After being greeted warmly by the bar staff we settled in our seats and chose, instead, to start the evening with an Islay Ale. I quite like Saligo which is a sweet and rather mild beer. Much more to my liking compared to the darker ones. Besides I didn’t want to ruin my palate too much. I had the Lagavulin 8 looking back at me from across the bar.
I’m a huge fan of Lagavulin and I’m pretty sure I have yet to taste something from them that I don’t like. I may like some less than others but if there’s a distillery that’s got it’s craft down to the proverbial T it’s this one.
And what’s more they are unafraid. It’s 8 years old, the label screams. And there’s a reason for that you snobby bastard.
Alfred Barnard, the famous brewing and distilling historian from Britain, undertook an epic journey across Ireland, England & Scotland researching for his famous book ‘The Whisky Distilleries of the United Kingdom’.
It was at Lagavulin or Lagganmhouillin, as I like to call it, that he tried an ‘exceptionally fine’ eight-year-old from the distillery. And it is to commemorate this event that the spirit inside this bottle is of this particular age.
My sample is from an open bottle and served at 48%
Nose: Soft. Smokey peat. Quite a bit of salt. Fishnets. Kelp. White pepper. Lemon rind. Lime. Cardamom seeds. Brine. Hint of aniseed. Touch of green herbs. Sugarcane juice. That lovely Islay grist. This is quite a wonderfully sooty nose. Lots of spent ash. Quite typically Lagavulin with a feistiness that I love. 8.2
Palate: White pepper pin pricks. Then the sugars crumble beautifully. Toasted barley. Not very very sweet. Lots of soot and ash. Limoncello. Dry ginger. This is so nice and complex. 8.4
Finish: Nice and satisfying. Drying. Touch of spice. 8.0
Overall Comments: This is such a solid whisky, I tell you. Really liked everything about it. The fact that it’s young and sprightly and carries this much flavour really works for me. It’s very reasonably priced on top of that. So all in all a great start to the trip. Despite the rain.
Distillery/Brand: Bowmore | Region: Islay | ABV: 55.7% | Colour: Ruby Gold
Nose: 8.2 | Taste: 7.7 | Finish: 7.7 | Score: 7.9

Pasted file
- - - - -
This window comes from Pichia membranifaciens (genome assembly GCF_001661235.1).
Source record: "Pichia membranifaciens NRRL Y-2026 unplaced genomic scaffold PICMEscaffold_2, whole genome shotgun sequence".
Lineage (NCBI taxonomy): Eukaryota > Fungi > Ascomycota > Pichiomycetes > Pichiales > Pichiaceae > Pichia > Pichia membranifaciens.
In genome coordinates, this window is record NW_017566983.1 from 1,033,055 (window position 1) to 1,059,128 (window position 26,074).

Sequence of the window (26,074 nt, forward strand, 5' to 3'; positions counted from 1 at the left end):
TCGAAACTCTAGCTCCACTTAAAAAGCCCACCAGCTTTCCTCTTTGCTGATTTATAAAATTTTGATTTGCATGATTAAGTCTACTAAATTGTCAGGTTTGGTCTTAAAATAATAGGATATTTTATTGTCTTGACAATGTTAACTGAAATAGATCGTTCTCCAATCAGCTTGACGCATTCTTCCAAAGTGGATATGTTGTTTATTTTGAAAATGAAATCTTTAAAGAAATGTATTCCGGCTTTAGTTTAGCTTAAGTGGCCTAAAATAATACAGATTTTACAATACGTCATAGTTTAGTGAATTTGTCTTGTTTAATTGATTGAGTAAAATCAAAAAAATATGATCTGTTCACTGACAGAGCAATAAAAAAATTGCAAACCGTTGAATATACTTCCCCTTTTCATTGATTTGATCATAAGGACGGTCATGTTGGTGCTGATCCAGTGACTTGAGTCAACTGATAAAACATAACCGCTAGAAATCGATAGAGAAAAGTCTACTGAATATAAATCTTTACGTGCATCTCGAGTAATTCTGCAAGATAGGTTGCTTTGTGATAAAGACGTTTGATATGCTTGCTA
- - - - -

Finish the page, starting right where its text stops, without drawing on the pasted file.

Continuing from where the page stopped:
Bowmore has never really tugged at my heart strings even though I’ve given it enough opportunities. Though I must admit, of late, there have been some shining moments which have made me sit up and take notice. Most notably it’s Tempest series which is only going from strength to strength.
I stumbled upon the first release by chance and six releases later am still a fan. I think their Laimrig is also very nice. The Devils’ Cask too. Though I fail to understand it’s allure to so many people willing to shell out big bucks for it on the second hand market. It’s something like £500 on some whisky sites. It’s 10 years old guys and tastes very much like the cheaper Laimrig.
While some of their special releases do hold my attention it’s the core range that disappoints me the most. The 12 all the way through the 25 are lacklustre drams in my opinion. Of course I’ll be courting a backlash from the die-hards but so be it.
So there I was sitting in the Bowmore tasting room at the distillery on their open day with four drams laid out in front me.
We had signed up for a single cask hand-fill tasting during our trip to the whisky festival and, never mind that it was 10.30 in the morning, all of us were sitting there rubbing our hands in anticipation.
From L to R we had a 2014 15 year old first-fill bourbon hogshead single cask, then a 13 year old Oloroso Spanish Sherry Oak, this years hand-fill the 17 year old matured in a PX butt and finally, as the surprise dram of the morning, this 25 year old Feis bottling.
I know a number of people who had lined up outside the distillery 16 hours before the gates opened to get hold of one of 200 bottles released. I was not one of them, mind you. But, hey, more power to you if you were and congrats on your purchase!
After tasting the first three (all very nice, by the way) we made our way to the star of the show. This cask strength 25 year old was first matured for 12 years in first-fill bourbon and then transferred to a Claret Wine cask for another 13. The result is an extremely sweet and spicy dram which just might have been over-powered by the wine influence.
My sample is from an open bottle and served at 55.7%
Nose: So sweet. Almost sickly sweet. Though just about manages to not be cloying. Just. Mulled wines. Hint of oak. Touch of all-spice. Black peppercorns. Soft red apples. Mushy red fruits. The nose is quite distinct, thanks to the Claret Wine. Though, this may have been a disaster if kept for another year. But it’s not. I think it’s nice. 8.2
Palate: Very creamy. I like the mouthfeel. Gets quite dry mid-palate. Those red fruits are back. Raspberries. Almost jam like. Cinnamon. Milk chocolate brownies. With water the ash comes out a bit more. As do the spices. I don’t like it as much as the nose. I think the Claret Wine influence is mighty strong and I like to taste the integrity of the spirit. Still, feels nice on the palate. 7.7
Finish: Very long. Very drying. With a late resurgence of oils. 7.7
Overall Comments: So what do I think? I like it. I’ve heard it being slammed by some critics. Even some friends. But I’ll chalk that up to creative differences. I don’t think it’s worth waiting in line for 16 hours to spend £350 on it, though. But it’s not a disaster as some claim it to be. And, to be honest, the real reason is that I was in Islay sitting inside Bowmore tasting this with close friends. And that means a lot. Enough to award this more points than it actually might deserve. Deal with it.